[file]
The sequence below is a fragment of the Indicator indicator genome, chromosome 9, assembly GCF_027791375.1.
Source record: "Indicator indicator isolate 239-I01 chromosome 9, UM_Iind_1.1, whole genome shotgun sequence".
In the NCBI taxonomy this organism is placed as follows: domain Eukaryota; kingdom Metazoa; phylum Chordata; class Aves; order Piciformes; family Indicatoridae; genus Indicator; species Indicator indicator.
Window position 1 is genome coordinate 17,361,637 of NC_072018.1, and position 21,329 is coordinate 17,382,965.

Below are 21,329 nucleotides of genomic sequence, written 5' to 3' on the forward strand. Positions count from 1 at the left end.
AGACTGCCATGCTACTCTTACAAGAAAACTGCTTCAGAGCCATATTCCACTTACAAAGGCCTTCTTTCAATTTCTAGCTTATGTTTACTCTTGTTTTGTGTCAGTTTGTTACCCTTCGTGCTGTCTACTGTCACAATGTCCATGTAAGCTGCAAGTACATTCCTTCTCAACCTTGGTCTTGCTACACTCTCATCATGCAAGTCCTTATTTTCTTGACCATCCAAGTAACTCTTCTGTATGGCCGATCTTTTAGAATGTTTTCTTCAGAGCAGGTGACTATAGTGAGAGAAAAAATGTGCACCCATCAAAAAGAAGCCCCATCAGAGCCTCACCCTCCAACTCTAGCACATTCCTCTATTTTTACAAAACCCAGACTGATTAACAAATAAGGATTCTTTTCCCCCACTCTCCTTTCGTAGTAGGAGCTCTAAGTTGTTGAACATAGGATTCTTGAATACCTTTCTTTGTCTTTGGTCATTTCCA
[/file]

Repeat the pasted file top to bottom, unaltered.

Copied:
The sequence below is a fragment of the Indicator indicator genome, chromosome 9, assembly GCF_027791375.1.
Source record: "Indicator indicator isolate 239-I01 chromosome 9, UM_Iind_1.1, whole genome shotgun sequence".
In the NCBI taxonomy this organism is placed as follows: domain Eukaryota; kingdom Metazoa; phylum Chordata; class Aves; order Piciformes; family Indicatoridae; genus Indicator; species Indicator indicator.
Window position 1 is genome coordinate 17,361,637 of NC_072018.1, and position 21,329 is coordinate 17,382,965.

Below are 21,329 nucleotides of genomic sequence, written 5' to 3' on the forward strand. Positions count from 1 at the left end.
AGACTGCCATGCTACTCTTACAAGAAAACTGCTTCAGAGCCATATTCCACTTACAAAGGCCTTCTTTCAATTTCTAGCTTATGTTTACTCTTGTTTTGTGTCAGTTTGTTACCCTTCGTGCTGTCTACTGTCACAATGTCCATGTAAGCTGCAAGTACATTCCTTCTCAACCTTGGTCTTGCTACACTCTCATCATGCAAGTCCTTATTTTCTTGACCATCCAAGTAACTCTTCTGTATGGCCGATCTTTTAGAATGTTTTCTTCAGAGCAGGTGACTATAGTGAGAGAAAAAATGTGCACCCATCAAAAAGAAGCCCCATCAGAGCCTCACCCTCCAACTCTAGCACATTCCTCTATTTTTACAAAACCCAGACTGATTAACAAATAAGGATTCTTTTCCCCCACTCTCCTTTCGTAGTAGGAGCTCTAAGTTGTTGAACATAGGATTCTTGAATACCTTTCTTTGTCTTTGGTCATTTCCA